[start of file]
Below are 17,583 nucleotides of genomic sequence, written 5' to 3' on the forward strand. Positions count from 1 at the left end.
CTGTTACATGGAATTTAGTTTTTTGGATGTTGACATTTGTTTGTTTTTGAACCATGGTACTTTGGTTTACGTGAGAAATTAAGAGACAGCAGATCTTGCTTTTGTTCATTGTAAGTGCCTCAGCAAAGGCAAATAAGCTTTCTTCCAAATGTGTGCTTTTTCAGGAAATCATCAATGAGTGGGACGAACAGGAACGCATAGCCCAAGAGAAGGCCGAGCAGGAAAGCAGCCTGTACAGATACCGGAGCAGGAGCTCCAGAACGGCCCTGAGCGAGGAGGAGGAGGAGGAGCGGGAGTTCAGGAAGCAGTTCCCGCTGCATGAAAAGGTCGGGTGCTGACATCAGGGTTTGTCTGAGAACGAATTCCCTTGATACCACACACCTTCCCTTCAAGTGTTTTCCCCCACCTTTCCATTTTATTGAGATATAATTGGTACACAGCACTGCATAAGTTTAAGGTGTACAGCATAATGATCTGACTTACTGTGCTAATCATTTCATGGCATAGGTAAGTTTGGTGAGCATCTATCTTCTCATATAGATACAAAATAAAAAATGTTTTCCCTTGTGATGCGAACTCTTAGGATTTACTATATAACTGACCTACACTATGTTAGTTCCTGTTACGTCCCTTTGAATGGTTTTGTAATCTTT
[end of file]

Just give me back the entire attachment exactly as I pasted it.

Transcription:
Below are 17,583 nucleotides of genomic sequence, written 5' to 3' on the forward strand. Positions count from 1 at the left end.
CTGTTACATGGAATTTAGTTTTTTGGATGTTGACATTTGTTTGTTTTTGAACCATGGTACTTTGGTTTACGTGAGAAATTAAGAGACAGCAGATCTTGCTTTTGTTCATTGTAAGTGCCTCAGCAAAGGCAAATAAGCTTTCTTCCAAATGTGTGCTTTTTCAGGAAATCATCAATGAGTGGGACGAACAGGAACGCATAGCCCAAGAGAAGGCCGAGCAGGAAAGCAGCCTGTACAGATACCGGAGCAGGAGCTCCAGAACGGCCCTGAGCGAGGAGGAGGAGGAGGAGCGGGAGTTCAGGAAGCAGTTCCCGCTGCATGAAAAGGTCGGGTGCTGACATCAGGGTTTGTCTGAGAACGAATTCCCTTGATACCACACACCTTCCCTTCAAGTGTTTTCCCCCACCTTTCCATTTTATTGAGATATAATTGGTACACAGCACTGCATAAGTTTAAGGTGTACAGCATAATGATCTGACTTACTGTGCTAATCATTTCATGGCATAGGTAAGTTTGGTGAGCATCTATCTTCTCATATAGATACAAAATAAAAAATGTTTTCCCTTGTGATGCGAACTCTTAGGATTTACTATATAACTGACCTACACTATGTTAGTTCCTGTTACGTCCCTTTGAATGGTTTTGTAATCTTT